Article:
Graham Reid | | 3 min read
Just as Simon Grigg did with his excellent How Bizarre (nominally about the story behind that remarkable global hit out of Auckland), so too does Flying Nun founder Roger Shepherd here extend himself beyond a mere account of his engagement with the label.
Although subtitled “My Life with Flying Nun Records”, Shepherd's view takes in the surrounding social, geographic, cultural and political landscape. And that not only gives context to the story behind the little label that flew (sometimes too close to the sun) but also proves what an astute and understated observer Shepherd is.
He includes here a spare account of his childhood in Christchurch and notes the different characters of the key cities in the story: Christchurch where he worked, Dunedin where many of the early bands came from, Auckland where he moved when the label became successful.
In elegantly flat but wry passages he peels away the layers of his encounters with all of that and reminds us of what New Zealand was like in the Eighties . . . and by extension what it is like today. Having an office opposite Christchurch's cathedral – which he doesn't much rate, architecturally – was notable for the number of jumpers the spire attracted. When the authorities sealed it off the suicidal took their last moments to top of the building next door.
Shepherd writes of the undercurrents of violence (often sexual violence) which were and still are prevalent in that flat city which, he notes, exiled its university to the suburbs.
Unlike Dunedin where the university is not just the pivot of social life for young people but provided a supportive community of like minds which went out to see bands and subsequently bought their recordings when Shepherd started Flying Nun, because as a fan he wanted to have the bands recorded and to share that music.
Flying Nun, he notes consistently throughout these highly readable pages, was just a label that made it up as it went along. There were no contracts for many years, income and outgoings were written on the back of envelopes, he had no idea of accountancy or copyright or licensing or . . .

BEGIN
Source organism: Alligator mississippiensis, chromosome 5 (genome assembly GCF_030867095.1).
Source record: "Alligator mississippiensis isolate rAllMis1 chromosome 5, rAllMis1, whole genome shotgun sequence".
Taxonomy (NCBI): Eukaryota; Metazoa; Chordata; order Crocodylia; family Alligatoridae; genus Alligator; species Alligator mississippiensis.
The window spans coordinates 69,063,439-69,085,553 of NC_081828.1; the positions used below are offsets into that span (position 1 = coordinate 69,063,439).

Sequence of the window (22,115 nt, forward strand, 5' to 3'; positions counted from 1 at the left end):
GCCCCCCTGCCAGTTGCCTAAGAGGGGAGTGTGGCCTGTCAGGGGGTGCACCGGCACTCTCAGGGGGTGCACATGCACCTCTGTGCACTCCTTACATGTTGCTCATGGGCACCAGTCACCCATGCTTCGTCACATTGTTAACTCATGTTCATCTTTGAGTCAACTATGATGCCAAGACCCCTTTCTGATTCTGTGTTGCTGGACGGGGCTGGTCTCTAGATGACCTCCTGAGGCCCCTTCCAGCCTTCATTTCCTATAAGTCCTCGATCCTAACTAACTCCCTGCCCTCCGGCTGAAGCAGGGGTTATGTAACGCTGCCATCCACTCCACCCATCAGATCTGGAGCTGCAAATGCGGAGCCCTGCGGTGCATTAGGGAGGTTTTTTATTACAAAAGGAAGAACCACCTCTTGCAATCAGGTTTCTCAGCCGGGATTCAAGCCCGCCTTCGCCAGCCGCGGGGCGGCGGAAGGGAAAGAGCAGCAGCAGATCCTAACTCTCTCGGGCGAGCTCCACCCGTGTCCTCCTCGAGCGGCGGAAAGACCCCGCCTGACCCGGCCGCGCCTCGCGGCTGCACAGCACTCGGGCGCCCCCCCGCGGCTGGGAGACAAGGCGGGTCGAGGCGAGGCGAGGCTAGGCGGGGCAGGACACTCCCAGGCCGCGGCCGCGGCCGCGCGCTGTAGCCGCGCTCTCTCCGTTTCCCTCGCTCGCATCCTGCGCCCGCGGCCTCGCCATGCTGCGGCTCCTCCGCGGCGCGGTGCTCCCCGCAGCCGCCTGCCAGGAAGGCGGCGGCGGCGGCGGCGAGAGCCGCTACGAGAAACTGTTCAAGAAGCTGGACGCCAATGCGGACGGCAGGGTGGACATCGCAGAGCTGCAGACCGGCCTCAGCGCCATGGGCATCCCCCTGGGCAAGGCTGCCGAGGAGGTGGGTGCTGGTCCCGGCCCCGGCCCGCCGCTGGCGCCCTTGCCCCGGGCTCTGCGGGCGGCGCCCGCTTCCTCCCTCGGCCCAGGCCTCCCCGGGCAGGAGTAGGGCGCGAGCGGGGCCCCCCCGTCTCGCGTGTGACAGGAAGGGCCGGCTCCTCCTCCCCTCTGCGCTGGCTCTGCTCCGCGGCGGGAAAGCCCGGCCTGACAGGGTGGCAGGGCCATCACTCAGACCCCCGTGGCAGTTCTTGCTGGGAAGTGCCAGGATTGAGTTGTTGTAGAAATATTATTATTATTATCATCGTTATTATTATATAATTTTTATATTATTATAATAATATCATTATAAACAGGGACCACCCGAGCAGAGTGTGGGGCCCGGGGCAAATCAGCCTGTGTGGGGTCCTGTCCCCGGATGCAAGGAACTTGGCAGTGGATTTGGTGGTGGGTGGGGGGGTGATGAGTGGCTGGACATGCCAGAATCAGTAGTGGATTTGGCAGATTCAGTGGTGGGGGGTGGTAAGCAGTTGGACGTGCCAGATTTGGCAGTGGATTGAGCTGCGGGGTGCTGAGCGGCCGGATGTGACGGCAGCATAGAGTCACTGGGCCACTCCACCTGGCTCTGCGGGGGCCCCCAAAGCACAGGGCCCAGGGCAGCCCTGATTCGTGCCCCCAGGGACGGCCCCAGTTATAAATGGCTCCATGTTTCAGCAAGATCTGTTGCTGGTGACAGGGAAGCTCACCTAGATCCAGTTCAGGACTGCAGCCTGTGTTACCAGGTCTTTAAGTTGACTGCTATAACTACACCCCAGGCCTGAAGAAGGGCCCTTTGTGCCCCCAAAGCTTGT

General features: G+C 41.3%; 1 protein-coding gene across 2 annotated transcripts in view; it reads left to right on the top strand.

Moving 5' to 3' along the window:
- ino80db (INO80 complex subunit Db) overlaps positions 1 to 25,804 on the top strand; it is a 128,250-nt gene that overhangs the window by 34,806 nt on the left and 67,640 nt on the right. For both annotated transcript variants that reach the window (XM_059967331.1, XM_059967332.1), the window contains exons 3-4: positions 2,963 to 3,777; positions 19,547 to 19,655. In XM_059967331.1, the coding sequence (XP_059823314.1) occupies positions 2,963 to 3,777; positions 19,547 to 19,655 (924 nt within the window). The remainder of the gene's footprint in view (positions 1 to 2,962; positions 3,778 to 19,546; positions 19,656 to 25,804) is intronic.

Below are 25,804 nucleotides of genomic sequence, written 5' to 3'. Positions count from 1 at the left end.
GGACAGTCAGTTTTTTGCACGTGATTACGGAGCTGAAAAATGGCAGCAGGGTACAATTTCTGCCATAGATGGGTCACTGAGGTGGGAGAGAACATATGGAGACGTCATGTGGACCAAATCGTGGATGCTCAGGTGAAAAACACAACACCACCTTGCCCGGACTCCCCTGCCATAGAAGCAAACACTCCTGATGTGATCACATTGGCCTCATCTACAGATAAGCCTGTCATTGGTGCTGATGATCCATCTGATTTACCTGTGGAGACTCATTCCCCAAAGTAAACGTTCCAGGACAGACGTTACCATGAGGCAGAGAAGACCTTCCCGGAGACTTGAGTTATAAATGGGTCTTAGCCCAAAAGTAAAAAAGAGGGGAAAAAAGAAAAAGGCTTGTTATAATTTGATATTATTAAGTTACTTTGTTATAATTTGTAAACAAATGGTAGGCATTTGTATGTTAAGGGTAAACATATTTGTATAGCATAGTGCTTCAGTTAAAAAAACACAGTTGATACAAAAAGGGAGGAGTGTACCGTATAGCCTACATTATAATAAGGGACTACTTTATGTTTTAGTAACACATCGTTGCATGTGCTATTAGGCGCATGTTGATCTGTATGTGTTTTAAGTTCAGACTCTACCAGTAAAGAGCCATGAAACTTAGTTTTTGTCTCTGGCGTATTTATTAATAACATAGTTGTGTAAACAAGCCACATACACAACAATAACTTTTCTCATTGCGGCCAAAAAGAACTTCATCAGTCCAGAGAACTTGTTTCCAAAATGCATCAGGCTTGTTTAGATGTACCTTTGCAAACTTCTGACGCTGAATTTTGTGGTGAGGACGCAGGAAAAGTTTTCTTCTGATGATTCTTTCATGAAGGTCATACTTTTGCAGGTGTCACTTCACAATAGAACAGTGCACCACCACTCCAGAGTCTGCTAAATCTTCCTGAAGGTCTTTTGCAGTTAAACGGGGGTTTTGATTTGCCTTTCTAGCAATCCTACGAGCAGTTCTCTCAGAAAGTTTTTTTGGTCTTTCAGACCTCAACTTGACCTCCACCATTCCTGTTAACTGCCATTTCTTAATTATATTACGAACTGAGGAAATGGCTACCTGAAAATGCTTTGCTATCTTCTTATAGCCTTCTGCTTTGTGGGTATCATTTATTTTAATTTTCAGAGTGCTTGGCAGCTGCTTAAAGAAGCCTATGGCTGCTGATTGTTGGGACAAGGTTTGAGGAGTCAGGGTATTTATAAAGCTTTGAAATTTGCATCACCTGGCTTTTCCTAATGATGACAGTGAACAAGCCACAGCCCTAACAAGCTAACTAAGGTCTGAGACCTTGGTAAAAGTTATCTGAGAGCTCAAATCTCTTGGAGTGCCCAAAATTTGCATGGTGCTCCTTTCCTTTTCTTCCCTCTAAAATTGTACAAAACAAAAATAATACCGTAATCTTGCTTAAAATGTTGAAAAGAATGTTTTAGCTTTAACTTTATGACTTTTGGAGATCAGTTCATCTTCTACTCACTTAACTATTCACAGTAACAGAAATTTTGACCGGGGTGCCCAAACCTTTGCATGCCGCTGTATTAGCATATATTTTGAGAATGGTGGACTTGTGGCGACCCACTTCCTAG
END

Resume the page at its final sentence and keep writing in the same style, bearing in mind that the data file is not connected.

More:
Shepherd was and is a fan, but one who had to grow up fast.
“Whether I liked it or not,” he writes, “Flying Nun was growing into a proper business. The first year's turnover of $11,000 had ballooned to around $85,000 in 1983”.
In '84 there were fewer releases but sales bloomed out to $90,000 and the following year hit $165,000.
And he was still working a day job as regional manager of six shops around Christchurch.
As the business grew – and clearly he seldom paused to think of it in such lofty terms – more bands recorded, more money came and went, the demands grew (he is candid about his relationship with booze which became an intimate and constant companion) and Flying Nun became a cornerstone of the New Zealand music industry . . . albeit regarded like ill-dressed students at a flashy corporate function.
Shepherd notes that in the decade from 1981 when he released the first Nun music (Pin Group and the Clean), the label put 184 records onto shelves and people's turntables.
But this insightful and often courageously candid book (a few errors, some punches pulled) is less about stats than it is about people: the gifted but sometimes annoying and demanding musicians and bands, those who succeeded despite themselves and those who failed despite their best efforts, those who flew high and those who became casualties (some fatally) along the way.
About all of this Shepherd writes in unadorned, direct prose, sometimes with a smirk'n'wink and at other times with genuine pathos. You can feel some hard-earned truths coming off these well-illustrated pages (black'n'white only unfortunately), and he is a blunt critic too, not afraid to say when albums didn't quite cut it.
A fan, but one with excellent and discerning ears.
In Love With These Times is more than just a book about a record label or Roger Shepherd's life at the helm (and then not when it all became too much and the serious business people muscled in). It is a book about the remarkable Eighties in New Zealand with its side-serving of Robert Muldoon, the rise of an indie-label youth culture borne aloft by loyalty and distinctive music, and most of all about people who made music, posters, album covers and noises which still resonate today.
Again, as with Simon Grigg's How Bizarre, we can say unequivocally that this is an important, funny and sometimes sad book.